Bald Eaglet #11-0475 [NX]

April 27, 2011
August 30, 2011
Rescue Location
Norfolk Botanical Garden, Norfolk, Virginia
Former Patient
Patient photo

Last Updated

On April 27, three young Bald Eagles were admitted to the Wildlife Center of Virginia from the Norfolk Botanical Garden. Already well-known in the eagle cam community, the three eaglets continued growing up on cam at the Wildlife Center. [The complete history of these three birds' lives at the Center, including updates, photos, and videos, can be found here.]

Bald eagle releaseOn July 27, these three birds, along with two other Bald Eagles, were released at Berkeley Plantation, just east of Richmond. When NX was released, she flew over the crowd of people, over the treetops and into a field, where she landed in the brush. DGIF biologists and Center staff observed her and found her to be tired and stressed. Feeling uncomfortable leaving her on the ground in such a high-traffic area, Dr. Dave McRuer recaptured the eagle. Dr. Dave examined the bird and found no injuries but noted that the eagle was over-stressed. NX was placed in her travel crate in an airconditioned van for a couple of hours to cool off and recover.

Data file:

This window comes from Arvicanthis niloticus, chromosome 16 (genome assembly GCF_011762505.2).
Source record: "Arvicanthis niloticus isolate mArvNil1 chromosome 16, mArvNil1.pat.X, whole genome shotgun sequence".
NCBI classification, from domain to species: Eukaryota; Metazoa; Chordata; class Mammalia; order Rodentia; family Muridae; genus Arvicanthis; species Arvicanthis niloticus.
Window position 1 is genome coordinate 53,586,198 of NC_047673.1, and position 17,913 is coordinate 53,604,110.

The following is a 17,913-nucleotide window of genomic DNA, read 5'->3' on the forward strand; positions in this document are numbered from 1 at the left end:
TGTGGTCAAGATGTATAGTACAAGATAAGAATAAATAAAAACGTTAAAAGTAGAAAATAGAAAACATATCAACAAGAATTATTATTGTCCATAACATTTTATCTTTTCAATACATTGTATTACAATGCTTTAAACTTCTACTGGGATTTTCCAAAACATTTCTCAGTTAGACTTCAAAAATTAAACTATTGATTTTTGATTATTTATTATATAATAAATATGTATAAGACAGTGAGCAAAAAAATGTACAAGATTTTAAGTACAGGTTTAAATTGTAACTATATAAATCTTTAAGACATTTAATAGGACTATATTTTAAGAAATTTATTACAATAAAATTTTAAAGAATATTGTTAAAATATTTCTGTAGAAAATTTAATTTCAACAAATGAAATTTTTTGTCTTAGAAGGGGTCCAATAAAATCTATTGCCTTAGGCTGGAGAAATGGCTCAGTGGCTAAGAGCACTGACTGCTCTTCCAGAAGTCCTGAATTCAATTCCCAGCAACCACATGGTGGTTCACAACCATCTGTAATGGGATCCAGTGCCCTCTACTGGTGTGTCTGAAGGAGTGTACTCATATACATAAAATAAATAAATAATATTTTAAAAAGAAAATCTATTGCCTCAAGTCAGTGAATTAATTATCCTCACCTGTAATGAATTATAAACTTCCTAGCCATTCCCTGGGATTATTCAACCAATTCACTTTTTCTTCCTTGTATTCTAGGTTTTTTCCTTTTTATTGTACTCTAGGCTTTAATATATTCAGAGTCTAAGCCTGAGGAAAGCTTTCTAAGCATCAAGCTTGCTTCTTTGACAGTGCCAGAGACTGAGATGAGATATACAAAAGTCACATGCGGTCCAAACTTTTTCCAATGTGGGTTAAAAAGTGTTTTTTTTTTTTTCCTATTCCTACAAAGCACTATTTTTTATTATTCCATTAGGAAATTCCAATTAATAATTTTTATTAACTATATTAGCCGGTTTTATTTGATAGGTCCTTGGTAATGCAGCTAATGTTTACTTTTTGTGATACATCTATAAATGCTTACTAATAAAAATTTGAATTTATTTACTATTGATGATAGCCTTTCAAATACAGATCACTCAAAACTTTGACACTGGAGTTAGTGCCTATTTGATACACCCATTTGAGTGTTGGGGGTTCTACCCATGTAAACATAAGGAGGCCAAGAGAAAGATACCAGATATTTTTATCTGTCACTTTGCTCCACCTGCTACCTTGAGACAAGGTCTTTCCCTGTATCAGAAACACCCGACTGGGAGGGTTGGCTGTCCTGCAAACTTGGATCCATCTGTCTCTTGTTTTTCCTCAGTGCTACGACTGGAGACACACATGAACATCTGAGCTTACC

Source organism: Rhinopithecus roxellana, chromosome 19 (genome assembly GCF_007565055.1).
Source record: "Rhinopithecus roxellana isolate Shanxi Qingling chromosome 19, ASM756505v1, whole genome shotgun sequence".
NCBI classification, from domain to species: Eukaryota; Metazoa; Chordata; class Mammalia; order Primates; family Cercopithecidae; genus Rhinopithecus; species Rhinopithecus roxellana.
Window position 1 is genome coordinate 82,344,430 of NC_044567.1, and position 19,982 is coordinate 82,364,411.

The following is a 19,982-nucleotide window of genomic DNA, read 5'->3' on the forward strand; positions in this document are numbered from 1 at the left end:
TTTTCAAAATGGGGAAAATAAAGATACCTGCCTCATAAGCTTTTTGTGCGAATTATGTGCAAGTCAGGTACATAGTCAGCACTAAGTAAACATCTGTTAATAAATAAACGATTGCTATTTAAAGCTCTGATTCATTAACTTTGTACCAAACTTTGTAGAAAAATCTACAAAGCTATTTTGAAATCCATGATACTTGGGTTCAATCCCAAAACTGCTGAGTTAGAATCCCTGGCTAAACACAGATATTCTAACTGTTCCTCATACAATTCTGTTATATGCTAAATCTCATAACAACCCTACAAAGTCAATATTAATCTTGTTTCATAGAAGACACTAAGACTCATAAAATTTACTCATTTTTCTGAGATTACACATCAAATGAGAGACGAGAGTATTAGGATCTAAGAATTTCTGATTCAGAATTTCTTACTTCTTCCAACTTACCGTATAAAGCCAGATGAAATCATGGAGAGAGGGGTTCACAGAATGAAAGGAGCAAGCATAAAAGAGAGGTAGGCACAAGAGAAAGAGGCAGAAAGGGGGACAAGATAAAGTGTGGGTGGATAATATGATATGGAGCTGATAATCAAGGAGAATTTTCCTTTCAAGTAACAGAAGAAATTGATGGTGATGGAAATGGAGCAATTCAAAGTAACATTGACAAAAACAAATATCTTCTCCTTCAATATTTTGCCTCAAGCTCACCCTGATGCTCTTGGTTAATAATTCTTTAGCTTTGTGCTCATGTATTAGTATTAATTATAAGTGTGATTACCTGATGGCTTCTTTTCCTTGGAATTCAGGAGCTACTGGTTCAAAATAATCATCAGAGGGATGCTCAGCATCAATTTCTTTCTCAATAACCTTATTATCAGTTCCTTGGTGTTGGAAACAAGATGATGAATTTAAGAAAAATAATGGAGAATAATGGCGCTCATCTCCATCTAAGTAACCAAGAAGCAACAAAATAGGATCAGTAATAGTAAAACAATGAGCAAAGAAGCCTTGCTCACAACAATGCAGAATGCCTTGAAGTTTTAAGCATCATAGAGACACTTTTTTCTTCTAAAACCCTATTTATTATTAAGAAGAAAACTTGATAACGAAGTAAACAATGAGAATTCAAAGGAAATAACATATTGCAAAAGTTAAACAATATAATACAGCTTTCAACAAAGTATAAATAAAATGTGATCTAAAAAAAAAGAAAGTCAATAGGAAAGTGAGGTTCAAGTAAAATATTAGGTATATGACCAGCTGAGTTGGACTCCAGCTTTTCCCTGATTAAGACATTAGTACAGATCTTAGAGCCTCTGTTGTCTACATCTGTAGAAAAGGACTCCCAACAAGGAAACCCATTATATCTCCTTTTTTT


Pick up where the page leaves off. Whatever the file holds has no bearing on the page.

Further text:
During a second release attempt, she was still unable to gain the appropriate altitude to make it into a tree. While her flight was strong and capable, officials did not feel comfortable leaving her on the ground. While it is normal for young eagles to sometimes be on the ground, they typically have an adult to look out for them in this vulnerable position. Dr. Dave and VDGIF biologists decided that  NX would come back to the Center to spend some more time in the flight pen.